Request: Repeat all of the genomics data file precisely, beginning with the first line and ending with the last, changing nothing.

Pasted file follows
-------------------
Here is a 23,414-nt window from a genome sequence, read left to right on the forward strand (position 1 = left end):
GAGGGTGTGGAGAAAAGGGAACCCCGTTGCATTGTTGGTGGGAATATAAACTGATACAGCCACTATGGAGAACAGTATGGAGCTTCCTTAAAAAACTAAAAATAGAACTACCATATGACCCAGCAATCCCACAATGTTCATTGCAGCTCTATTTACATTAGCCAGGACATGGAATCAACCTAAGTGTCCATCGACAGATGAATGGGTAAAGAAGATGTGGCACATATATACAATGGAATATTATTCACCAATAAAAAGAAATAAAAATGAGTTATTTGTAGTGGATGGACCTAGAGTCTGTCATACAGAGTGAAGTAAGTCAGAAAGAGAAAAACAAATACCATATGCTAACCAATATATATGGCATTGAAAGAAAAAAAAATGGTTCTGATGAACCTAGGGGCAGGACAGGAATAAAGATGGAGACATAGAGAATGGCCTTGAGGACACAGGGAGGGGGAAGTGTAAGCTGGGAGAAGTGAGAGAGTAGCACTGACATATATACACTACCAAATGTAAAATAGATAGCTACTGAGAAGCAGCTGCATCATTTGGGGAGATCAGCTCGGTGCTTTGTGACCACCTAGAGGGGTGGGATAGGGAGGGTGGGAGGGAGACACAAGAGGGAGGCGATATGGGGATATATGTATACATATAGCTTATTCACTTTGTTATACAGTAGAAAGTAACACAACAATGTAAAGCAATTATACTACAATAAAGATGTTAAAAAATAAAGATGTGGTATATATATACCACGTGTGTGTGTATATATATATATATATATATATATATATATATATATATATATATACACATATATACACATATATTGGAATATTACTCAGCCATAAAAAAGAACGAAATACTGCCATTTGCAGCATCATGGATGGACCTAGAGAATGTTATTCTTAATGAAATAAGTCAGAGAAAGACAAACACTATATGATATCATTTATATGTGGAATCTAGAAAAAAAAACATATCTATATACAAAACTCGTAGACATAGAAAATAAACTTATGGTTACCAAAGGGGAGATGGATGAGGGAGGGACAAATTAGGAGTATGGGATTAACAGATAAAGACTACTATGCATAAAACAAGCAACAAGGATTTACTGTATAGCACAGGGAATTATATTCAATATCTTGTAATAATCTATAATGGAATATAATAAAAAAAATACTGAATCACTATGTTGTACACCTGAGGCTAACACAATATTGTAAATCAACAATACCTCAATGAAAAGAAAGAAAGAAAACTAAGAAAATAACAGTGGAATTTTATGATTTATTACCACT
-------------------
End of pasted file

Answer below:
Here is a 23,414-nt window from a genome sequence, read left to right on the forward strand (position 1 = left end):
GAGGGTGTGGAGAAAAGGGAACCCCGTTGCATTGTTGGTGGGAATATAAACTGATACAGCCACTATGGAGAACAGTATGGAGCTTCCTTAAAAAACTAAAAATAGAACTACCATATGACCCAGCAATCCCACAATGTTCATTGCAGCTCTATTTACATTAGCCAGGACATGGAATCAACCTAAGTGTCCATCGACAGATGAATGGGTAAAGAAGATGTGGCACATATATACAATGGAATATTATTCACCAATAAAAAGAAATAAAAATGAGTTATTTGTAGTGGATGGACCTAGAGTCTGTCATACAGAGTGAAGTAAGTCAGAAAGAGAAAAACAAATACCATATGCTAACCAATATATATGGCATTGAAAGAAAAAAAAATGGTTCTGATGAACCTAGGGGCAGGACAGGAATAAAGATGGAGACATAGAGAATGGCCTTGAGGACACAGGGAGGGGGAAGTGTAAGCTGGGAGAAGTGAGAGAGTAGCACTGACATATATACACTACCAAATGTAAAATAGATAGCTACTGAGAAGCAGCTGCATCATTTGGGGAGATCAGCTCGGTGCTTTGTGACCACCTAGAGGGGTGGGATAGGGAGGGTGGGAGGGAGACACAAGAGGGAGGCGATATGGGGATATATGTATACATATAGCTTATTCACTTTGTTATACAGTAGAAAGTAACACAACAATGTAAAGCAATTATACTACAATAAAGATGTTAAAAAATAAAGATGTGGTATATATATACCACGTGTGTGTGTATATATATATATATATATATATATATATATATATATATATATATACACATATATACACATATATTGGAATATTACTCAGCCATAAAAAAGAACGAAATACTGCCATTTGCAGCATCATGGATGGACCTAGAGAATGTTATTCTTAATGAAATAAGTCAGAGAAAGACAAACACTATATGATATCATTTATATGTGGAATCTAGAAAAAAAAACATATCTATATACAAAACTCGTAGACATAGAAAATAAACTTATGGTTACCAAAGGGGAGATGGATGAGGGAGGGACAAATTAGGAGTATGGGATTAACAGATAAAGACTACTATGCATAAAACAAGCAACAAGGATTTACTGTATAGCACAGGGAATTATATTCAATATCTTGTAATAATCTATAATGGAATATAATAAAAAAAATACTGAATCACTATGTTGTACACCTGAGGCTAACACAATATTGTAAATCAACAATACCTCAATGAAAAGAAAGAAAGAAAACTAAGAAAATAACAGTGGAATTTTATGATTTATTACCACT